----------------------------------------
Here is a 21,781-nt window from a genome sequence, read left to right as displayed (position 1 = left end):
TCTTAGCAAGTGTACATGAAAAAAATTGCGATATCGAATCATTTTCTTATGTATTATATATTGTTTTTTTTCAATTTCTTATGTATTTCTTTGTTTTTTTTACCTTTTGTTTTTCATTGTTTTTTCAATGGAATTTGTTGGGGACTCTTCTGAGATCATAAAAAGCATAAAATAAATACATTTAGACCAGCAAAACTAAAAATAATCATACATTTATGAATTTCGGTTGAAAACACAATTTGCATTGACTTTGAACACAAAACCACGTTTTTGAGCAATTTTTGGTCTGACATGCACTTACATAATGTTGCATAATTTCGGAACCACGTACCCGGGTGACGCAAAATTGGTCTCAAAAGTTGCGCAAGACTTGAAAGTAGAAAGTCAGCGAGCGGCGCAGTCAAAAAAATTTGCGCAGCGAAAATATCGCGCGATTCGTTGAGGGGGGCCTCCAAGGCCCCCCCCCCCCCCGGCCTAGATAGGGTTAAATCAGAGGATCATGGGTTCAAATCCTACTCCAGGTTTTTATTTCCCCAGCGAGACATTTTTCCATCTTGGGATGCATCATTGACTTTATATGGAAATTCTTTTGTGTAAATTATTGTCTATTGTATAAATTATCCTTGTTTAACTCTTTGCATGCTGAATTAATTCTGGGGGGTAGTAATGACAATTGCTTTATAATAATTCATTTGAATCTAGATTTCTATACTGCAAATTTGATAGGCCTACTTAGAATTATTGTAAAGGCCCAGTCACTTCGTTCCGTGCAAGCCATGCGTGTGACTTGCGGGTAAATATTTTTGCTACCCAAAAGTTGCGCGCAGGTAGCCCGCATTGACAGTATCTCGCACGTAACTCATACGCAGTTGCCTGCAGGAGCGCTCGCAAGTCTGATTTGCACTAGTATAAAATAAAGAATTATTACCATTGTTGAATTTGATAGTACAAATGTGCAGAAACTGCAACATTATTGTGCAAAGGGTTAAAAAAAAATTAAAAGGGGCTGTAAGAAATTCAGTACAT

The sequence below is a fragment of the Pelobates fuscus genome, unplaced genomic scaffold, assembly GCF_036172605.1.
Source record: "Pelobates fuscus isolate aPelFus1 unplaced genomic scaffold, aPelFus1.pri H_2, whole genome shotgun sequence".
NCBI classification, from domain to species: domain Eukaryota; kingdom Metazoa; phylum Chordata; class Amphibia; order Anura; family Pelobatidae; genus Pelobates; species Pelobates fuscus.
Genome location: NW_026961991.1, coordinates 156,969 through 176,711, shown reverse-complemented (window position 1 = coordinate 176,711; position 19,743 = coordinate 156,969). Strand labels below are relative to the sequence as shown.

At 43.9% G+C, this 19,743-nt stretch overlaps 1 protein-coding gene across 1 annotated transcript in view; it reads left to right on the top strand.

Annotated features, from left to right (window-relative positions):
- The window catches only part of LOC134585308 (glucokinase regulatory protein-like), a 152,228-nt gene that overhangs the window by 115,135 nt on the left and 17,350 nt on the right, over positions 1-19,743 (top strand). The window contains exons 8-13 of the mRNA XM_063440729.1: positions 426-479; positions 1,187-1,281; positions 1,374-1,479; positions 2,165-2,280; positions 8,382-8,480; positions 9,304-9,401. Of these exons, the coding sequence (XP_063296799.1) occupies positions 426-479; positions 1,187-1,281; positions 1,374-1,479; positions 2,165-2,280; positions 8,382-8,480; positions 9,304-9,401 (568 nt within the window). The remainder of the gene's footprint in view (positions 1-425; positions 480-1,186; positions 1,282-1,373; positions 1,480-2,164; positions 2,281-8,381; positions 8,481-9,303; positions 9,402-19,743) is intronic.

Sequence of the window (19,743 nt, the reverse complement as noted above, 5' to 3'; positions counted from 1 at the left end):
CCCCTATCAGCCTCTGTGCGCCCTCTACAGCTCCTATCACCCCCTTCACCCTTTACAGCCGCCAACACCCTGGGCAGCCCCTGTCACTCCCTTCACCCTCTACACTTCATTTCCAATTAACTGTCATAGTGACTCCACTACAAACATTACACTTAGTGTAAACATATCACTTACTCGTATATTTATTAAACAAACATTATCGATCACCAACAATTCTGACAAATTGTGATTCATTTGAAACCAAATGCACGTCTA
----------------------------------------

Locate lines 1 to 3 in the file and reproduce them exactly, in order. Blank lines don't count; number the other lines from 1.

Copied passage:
Here is a 21,781-nt window from a genome sequence, read left to right as displayed (position 1 = left end):
TCTTAGCAAGTGTACATGAAAAAAATTGCGATATCGAATCATTTTCTTATGTATTATATATTGTTTTTTTTCAATTTCTTATGTATTTCTTTGTTTTTTTTACCTTTTGTTTTTCATTGTTTTTTCAATGGAATTTGTTGGGGACTCTTCTGAGATCATAAAAAGCATAAAATAAATACATTTAGACCAGCAAAACTAAAAATAATCATACATTTATGAATTTCGGTTGAAAACACAATTTGCATTGACTTTGAACACAAAACCACGTTTTTGAGCAATTTTTGGTCTGACATGCACTTACATAATGTTGCATAATTTCGGAACCACGTACCCGGGTGACGCAAAATTGGTCTCAAAAGTTGCGCAAGACTTGAAAGTAGAAAGTCAGCGAGCGGCGCAGTCAAAAAAATTTGCGCAGCGAAAATATCGCGCGATTCGTTGAGGGGGGCCTCCAAGGCCCCCCCCCCCCCCGGCCTAGATAGGGTTAAATCAGAGGATCATGGGTTCAAATCCTACTCCAGGTTTTTATTTCCCCAGCGAGACATTTTTCCATCTTGGGATGCATCATTGACTTTATATGGAAATTCTTTTGTGTAAATTATTGTCTATTGTATAAATTATCCTTGTTTAACTCTTTGCATGCTGAATTAATTCTGGGGGGTAGTAATGACAATTGCTTTATAATAATTCATTTGAATCTAGATTTCTATACTGCAAATTTGATAGGCCTACTTAGAATTATTGTAAAGGCCCAGTCACTTCGTTCCGTGCAAGCCATGCGTGTGACTTGCGGGTAAATATTTTTGCTACCCAAAAGTTGCGCGCAGGTAGCCCGCATTGACAGTATCTCGCACGTAACTCATACGCAGTTGCCTGCAGGAGCGCTCGCAAGTCTGATTTGCACTAGTATAAAATAAAGAATTATTACCATTGTTGAATTTGATAGTACAAATGTGCAGAAACTGCAACATTATTGTGCAAAGGGTTAAAAAAAAATTAAAAGGGGCTGTAAGAAATTCAGTACAT

The sequence below is a fragment of the Pelobates fuscus genome, unplaced genomic scaffold, assembly GCF_036172605.1.